Dammit, I always miss the big anniversaries. First I missed June 3 and a chance to blog about “Ode to Billy Jo,” and now this: The 40th anniversary of the Cleveland Indians’ 10-cent beer night fiasco was Wednesday.
Fortunately, Michael Heaton remembered — he’d better — and brings us a Q-and-A with Dan Coughlin, a Plain Dealer sportswriter who covered it in 1974:
Q. When did it turn from silly to nasty?
A. Late in the game fans started throwing cherry bombs on top of the Rangers’ dugout. That’s when things got menacing. A fan ran out and grabbed Ranger player Jeff Burroughs’ hat. Burroughs went to kick the kid and fell. From the dugout Billy Martin thought his player had been attacked. That’s when the whole Ranger team charged the field with bats. The Indians even defended the Rangers as a form of professional courtesy. The game was called then because fans had stolen all three bases. The game couldn’t continue.
Alcohol and drunkenness is not inherently funny, but every time I read about this dark day, I crack up. Fans literally stole the bases. A woman ran onto the field and flashed her breasts, and a father-son team did a double moon, then slid into second base. That’s funny.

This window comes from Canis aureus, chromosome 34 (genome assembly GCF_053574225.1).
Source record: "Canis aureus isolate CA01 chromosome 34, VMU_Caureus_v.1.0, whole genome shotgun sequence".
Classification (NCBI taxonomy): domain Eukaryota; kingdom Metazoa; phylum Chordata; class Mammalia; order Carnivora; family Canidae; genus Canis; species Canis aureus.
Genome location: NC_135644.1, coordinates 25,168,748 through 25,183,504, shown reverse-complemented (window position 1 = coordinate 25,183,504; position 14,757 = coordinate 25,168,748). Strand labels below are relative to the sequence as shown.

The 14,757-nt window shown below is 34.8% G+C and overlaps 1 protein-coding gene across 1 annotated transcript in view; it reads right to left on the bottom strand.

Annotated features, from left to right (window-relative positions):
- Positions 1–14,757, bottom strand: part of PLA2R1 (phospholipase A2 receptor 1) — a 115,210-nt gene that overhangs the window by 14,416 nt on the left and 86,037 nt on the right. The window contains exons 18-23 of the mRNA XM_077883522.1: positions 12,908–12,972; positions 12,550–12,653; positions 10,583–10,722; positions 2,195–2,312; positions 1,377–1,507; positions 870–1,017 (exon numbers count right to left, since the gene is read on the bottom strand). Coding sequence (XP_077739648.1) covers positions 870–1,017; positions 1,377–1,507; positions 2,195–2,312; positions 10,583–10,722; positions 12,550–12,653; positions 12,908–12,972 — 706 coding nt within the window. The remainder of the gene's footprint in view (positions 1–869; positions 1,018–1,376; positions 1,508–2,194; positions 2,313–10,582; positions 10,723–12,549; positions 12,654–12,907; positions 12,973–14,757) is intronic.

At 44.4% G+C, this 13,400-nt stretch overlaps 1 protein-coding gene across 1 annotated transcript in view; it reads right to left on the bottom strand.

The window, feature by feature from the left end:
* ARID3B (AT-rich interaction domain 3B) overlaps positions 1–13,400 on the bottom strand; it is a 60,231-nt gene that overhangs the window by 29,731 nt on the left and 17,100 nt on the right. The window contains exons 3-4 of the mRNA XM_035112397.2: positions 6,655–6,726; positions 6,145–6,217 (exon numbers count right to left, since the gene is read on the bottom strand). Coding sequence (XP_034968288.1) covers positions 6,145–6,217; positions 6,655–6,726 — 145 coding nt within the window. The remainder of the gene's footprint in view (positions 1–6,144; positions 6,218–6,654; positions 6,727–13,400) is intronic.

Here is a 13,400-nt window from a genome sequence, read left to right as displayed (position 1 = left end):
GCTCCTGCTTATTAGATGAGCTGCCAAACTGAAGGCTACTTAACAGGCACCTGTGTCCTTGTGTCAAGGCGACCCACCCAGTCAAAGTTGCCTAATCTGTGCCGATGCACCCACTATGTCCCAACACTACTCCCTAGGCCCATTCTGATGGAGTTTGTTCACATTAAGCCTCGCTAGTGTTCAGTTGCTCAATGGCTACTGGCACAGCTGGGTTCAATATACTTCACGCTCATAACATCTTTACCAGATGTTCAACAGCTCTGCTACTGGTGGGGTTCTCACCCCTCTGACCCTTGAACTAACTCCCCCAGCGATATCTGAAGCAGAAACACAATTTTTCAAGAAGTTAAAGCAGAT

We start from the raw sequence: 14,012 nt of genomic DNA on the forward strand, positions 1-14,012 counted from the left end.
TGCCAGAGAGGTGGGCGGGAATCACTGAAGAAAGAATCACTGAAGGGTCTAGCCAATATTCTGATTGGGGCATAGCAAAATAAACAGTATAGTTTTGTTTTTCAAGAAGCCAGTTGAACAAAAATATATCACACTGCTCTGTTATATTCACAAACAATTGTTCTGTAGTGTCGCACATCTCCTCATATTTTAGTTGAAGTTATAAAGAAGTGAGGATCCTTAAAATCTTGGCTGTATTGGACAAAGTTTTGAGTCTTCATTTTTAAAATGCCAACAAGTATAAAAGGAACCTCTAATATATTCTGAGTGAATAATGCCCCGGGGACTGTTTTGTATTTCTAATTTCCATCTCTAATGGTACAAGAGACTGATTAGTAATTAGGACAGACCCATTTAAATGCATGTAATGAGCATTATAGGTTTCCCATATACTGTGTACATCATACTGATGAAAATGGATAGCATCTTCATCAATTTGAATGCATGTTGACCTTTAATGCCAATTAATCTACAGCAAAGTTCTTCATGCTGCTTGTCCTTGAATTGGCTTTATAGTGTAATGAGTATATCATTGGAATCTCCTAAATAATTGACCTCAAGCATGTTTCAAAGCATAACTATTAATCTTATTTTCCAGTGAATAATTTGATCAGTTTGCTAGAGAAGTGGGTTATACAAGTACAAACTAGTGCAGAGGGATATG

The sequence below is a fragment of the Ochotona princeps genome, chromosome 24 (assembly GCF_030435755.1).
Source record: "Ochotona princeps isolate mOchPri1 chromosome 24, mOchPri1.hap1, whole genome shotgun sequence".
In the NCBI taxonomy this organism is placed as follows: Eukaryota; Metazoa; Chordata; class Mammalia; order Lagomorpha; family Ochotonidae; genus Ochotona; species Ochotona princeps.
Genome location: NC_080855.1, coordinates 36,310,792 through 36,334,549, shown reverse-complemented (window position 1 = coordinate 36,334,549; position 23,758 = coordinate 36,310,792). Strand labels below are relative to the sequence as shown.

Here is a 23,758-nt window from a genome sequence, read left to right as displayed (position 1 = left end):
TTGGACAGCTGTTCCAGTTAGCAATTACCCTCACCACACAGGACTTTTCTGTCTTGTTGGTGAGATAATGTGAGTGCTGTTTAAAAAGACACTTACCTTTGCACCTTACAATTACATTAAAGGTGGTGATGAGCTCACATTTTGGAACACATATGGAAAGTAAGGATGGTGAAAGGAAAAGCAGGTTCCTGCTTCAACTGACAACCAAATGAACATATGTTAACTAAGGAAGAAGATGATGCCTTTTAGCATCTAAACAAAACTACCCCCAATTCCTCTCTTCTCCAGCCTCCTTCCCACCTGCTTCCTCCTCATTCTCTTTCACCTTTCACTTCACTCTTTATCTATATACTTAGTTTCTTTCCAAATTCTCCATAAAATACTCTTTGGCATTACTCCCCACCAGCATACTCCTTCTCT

I read a deeper dive on this a few years ago, from the bloggers at Lawyers, Guns & Money, which provides some historic context:
The 1960s and 1970s were an awful time for northern Ohio, as the departure of heavy industry and the frenzied flight of white residents to the suburbs helped cut the city’s population nearly in half from its post-World War II high of 900,000. By 1974, Cleveland was five years past the infamous Cuyahoga River chemical fire and four years from declaring bankruptcy. For those who were able to struggle out of bed on June 4, the opportunity to drown in cheap alcohol must have seemed like an instance of divine intervention.
I’m a little wary of throwing the Grand Sweep of History into these things, but they’re right about the preceding years not being kind to the region. The detail about the Kent State shootings in 1970 that only locals remember was the wildcat Teamsters strike that the Ohio National Guard had only recently been called off of. It was a nasty one, with striking truckers dropping heavy objects onto Guard convoys from highway overpasses. From that exhausting duty, the troops were called out to police student demonstrations at Kent. So: Deindustrialization, white flight, urban decay, the national shame of a student slaughter. To this, just add beer; what could possibly go wrong?
Not funny, I know.
Even less funny: A beer in today’s MLB facility will cost you about $8.
And I should also add that despite today’s headline, I like Cleveland very much. I always have a good time there.
OK, so: I must rush today and crash a deadline on the book project, but I have one thing I want you to look at, completely without comment from moi. The photo is set for Public on Facebook, so I’m hoping you can all click through to see three Michigan legislators showing how well they understand women.
A great weekend to all, and I’ll be less-crushed on the other side.